Seawall: More repairs, but no economy
What is a bigger priority for the city of Dunkirk: fixing a seawall or creating an environment for private-sector business to thrive?
After rounds of debates, it appears it may be the saving of a seawall, which comes at a cost of about $4.2 million.
We are not arguing whether the wall needs to be fixed, we are just wondering at what cost do those who pay taxes here have to pay for it to be fixed. It would have been easier – and more cost-effective to do – if the city was growing population and businesses. But for the last 40 years, that has not been the case.
Population has declined, businesses have left – and in that span of time, government has grown.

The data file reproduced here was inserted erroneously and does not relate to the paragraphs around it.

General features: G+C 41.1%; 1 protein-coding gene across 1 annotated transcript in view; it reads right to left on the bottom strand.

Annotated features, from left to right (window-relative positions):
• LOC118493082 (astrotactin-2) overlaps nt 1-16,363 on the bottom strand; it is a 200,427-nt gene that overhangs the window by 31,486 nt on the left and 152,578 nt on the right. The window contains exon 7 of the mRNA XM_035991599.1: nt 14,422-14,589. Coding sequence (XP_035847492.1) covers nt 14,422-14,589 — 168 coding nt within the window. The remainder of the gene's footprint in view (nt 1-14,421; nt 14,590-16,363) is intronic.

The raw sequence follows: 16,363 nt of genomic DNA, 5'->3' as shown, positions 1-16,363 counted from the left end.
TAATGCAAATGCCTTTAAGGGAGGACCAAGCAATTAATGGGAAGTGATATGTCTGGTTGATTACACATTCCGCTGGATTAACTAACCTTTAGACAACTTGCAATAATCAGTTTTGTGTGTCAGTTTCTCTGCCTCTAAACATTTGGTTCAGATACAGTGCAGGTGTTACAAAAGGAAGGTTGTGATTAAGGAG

Now, council has approved the repair of a crumbling seawall. It would have been a much easier task for all had there been more private investment here.
A high tax environment, residents are still learning, prevents growth and promotes poverty. It does not, however, prevent repairs of a seawall.
Government, which has a big fist in this region, again gets what it wants.